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Authenticity + Instagram

Last week, I was catching up on my Feedly when I came across my friend Rachel’s most recent Links + Loves post. She always shares insightful articles which I would’ve otherwise missed, so I’m always excited when I see a new one pop up in my feed.  In this particular post, it was the third article from Darling that caught my eye.  It’s entitled, “On Living Without Regrets,” and it shares six common regrets many people experience.  The first one really resonated with me and it’s what I want to talk about today.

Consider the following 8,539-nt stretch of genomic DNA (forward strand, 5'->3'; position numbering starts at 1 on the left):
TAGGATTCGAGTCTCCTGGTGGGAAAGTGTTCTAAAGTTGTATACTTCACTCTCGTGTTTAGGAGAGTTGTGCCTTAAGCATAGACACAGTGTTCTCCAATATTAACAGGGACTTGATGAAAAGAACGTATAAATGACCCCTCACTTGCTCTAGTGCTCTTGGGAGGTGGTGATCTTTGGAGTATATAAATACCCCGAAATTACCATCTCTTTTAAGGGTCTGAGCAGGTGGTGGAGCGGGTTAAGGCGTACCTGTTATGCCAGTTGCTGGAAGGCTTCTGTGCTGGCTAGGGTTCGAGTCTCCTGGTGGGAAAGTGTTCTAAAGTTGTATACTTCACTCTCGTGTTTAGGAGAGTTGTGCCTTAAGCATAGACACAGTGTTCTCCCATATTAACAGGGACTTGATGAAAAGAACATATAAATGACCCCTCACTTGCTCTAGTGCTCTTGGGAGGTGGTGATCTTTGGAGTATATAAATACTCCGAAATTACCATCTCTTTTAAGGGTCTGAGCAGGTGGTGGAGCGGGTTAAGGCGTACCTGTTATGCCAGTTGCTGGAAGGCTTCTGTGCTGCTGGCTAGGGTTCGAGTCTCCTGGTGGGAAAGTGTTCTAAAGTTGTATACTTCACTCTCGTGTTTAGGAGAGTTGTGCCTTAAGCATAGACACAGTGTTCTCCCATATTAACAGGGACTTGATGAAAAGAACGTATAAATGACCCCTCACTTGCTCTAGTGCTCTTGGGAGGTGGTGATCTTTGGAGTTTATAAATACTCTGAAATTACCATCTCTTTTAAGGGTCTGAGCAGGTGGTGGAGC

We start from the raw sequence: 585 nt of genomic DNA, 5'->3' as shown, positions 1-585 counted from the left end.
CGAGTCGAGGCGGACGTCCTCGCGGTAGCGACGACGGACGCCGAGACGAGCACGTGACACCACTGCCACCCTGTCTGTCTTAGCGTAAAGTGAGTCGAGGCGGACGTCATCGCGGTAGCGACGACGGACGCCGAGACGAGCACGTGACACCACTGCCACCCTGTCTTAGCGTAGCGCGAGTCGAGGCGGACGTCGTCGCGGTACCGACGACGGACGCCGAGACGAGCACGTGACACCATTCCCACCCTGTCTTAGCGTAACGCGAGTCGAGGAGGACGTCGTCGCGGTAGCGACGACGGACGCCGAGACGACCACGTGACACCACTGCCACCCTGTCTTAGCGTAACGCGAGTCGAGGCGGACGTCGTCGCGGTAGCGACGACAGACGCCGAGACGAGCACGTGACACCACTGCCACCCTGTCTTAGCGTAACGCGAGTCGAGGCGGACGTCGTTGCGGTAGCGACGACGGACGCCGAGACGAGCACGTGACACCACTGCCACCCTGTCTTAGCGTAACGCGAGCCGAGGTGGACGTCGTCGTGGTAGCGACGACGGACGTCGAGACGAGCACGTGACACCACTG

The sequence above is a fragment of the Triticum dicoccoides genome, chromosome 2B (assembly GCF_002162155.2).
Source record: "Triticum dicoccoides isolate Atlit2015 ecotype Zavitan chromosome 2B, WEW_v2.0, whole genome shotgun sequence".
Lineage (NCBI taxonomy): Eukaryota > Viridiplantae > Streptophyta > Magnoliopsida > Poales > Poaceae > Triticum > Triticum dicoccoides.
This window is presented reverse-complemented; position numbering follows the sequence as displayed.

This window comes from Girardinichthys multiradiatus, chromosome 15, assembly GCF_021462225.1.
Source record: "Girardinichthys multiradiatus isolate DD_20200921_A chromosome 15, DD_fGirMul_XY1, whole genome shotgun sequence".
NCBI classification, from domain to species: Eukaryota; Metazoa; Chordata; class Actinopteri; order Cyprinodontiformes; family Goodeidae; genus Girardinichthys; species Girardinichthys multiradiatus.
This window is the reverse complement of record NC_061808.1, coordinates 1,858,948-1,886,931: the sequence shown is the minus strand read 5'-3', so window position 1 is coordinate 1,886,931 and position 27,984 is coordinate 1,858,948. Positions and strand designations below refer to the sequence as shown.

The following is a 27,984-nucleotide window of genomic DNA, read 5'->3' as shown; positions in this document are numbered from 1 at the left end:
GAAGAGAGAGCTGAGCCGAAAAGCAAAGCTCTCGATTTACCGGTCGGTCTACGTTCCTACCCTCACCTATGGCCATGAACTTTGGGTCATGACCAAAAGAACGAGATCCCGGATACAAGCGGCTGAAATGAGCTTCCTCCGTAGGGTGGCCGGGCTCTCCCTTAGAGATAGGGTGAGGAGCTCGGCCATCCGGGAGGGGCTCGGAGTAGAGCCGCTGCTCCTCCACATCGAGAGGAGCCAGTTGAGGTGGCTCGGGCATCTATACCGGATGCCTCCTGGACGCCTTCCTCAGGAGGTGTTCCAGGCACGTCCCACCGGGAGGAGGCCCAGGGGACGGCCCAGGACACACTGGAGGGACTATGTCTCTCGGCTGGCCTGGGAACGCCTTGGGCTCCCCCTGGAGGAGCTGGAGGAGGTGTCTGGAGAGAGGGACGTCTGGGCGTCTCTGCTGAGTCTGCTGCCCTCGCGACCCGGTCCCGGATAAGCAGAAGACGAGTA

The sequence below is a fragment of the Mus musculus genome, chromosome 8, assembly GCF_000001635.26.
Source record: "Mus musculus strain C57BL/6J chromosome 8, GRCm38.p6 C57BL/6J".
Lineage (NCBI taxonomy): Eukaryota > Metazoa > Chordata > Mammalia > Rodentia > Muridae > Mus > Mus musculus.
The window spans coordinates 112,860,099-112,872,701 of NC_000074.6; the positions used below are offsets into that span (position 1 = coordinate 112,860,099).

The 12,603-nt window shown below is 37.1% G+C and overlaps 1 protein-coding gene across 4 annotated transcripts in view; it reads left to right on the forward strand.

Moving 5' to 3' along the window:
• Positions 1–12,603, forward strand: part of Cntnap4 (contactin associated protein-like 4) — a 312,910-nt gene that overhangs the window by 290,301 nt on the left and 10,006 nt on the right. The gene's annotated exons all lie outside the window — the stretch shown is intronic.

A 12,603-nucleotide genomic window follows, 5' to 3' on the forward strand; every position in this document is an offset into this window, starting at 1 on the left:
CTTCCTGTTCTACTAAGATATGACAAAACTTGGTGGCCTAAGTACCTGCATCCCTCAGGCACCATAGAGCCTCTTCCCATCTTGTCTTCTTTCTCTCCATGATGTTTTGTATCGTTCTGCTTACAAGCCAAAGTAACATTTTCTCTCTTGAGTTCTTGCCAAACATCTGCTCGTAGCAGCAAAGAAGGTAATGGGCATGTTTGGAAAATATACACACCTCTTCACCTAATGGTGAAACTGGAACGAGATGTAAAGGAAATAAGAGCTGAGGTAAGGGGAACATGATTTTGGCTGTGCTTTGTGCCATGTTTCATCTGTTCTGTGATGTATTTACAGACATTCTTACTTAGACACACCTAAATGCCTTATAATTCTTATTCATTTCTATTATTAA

“I didn’t live an authentic life.”  This really got me thinking about instagram (shocking, I know), and the way my usage and relationship with the platform has evolved over the past few years.  I’ve talked a little bit about my feelings on fashion and lifestyle bloggers in the past, namely how disheartened I feel by the severe lack of authenticity.  I’m obviously not saying that every single person is inauthentic, nor am I condemning and blaming instagram for having influenced me in the past.  I’m just thankful that I’ve been able to adjust my mindset and question why I want to do something before I make any decisions.  In the past I might see someone in a cute dress sipping coffee at a quirky Brooklyn cafe and think “I want that!”  Whether I was purchasing said dress with a photo in mind (I am totally guilty of this), allowing myself to believe that I would wear this dress out more than once (I wouldn’t), or just aspirationally daydreaming about having an experience other than my own in the current moment (such as sipping tea at a quirky Brooklyn cafe on a weekday afternoon when I would realistically be sitting at my desk at work), I certainly fell victim to the seemingly “authentic” people marketing them to me.